The banner or device we use for the Lawrence County Sheriff's Auxiliary was originally created by Eric Vought in 2008 for an organization called the Statesmen For Our Constitutional Republic which had been created to explore many of the concepts of personal duty and community service which were eventually embodied in our organization. The device was carefully crafted to tie together and remind us of past examples of such service in order to guide our efforts. When the Auxiliary formed, the symbol was released for its use. The components of the banner have deep Christian and patriotic overtones, but it is primarily intended as an emblem of duty, service, and sacrifice.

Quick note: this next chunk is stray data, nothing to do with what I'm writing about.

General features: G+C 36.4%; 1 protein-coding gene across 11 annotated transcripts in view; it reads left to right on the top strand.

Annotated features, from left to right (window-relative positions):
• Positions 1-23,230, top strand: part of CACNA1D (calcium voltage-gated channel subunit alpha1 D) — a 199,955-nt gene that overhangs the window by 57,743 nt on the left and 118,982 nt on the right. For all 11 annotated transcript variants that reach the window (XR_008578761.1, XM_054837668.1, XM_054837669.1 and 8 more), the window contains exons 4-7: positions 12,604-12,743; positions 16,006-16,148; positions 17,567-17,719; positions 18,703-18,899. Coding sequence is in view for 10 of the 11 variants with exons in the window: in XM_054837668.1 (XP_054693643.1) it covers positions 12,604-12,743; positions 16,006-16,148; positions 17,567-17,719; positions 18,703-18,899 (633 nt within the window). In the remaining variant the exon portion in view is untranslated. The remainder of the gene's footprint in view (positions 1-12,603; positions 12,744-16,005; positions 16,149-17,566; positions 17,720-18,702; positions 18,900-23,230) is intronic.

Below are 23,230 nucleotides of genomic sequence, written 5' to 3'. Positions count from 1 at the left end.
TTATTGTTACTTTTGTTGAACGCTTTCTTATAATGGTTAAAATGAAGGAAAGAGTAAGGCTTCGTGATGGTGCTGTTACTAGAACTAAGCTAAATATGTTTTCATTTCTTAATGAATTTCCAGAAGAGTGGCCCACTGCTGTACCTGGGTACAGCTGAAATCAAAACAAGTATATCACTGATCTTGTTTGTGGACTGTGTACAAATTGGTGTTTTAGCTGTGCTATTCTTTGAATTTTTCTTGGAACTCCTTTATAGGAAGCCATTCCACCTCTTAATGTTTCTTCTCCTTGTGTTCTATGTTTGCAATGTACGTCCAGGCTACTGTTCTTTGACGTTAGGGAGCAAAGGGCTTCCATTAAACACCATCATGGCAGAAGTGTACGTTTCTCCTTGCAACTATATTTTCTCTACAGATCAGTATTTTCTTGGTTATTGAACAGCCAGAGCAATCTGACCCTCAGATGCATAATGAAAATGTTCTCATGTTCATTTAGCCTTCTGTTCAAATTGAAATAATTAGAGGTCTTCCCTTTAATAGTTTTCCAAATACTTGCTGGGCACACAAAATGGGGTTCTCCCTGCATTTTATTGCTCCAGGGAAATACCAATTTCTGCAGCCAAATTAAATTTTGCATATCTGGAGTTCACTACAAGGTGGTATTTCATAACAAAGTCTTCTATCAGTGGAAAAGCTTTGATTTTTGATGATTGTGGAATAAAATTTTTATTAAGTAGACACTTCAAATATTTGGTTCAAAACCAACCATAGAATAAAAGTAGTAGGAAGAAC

Incidentally, today, the 11th of November, is the Feast of Saint Martin of Tours (see also Wikipedia), the Catholic Saint represented by the forked tail of our banner. St. Martin was a Roman knight born in 316 AD, who is most known for cutting his rich cloak in two to clothe a naked beggar on the road outside of Amiens.
The forked banner represents the cloak of Saint Martin, the rich cloak of a Roman Equítaté, a knight, which he tore in two to clothe a freezing beggar outside the gates of Amiens. You rewarded him, Lord, with a vision of Yourself clothed in his ragged cloak.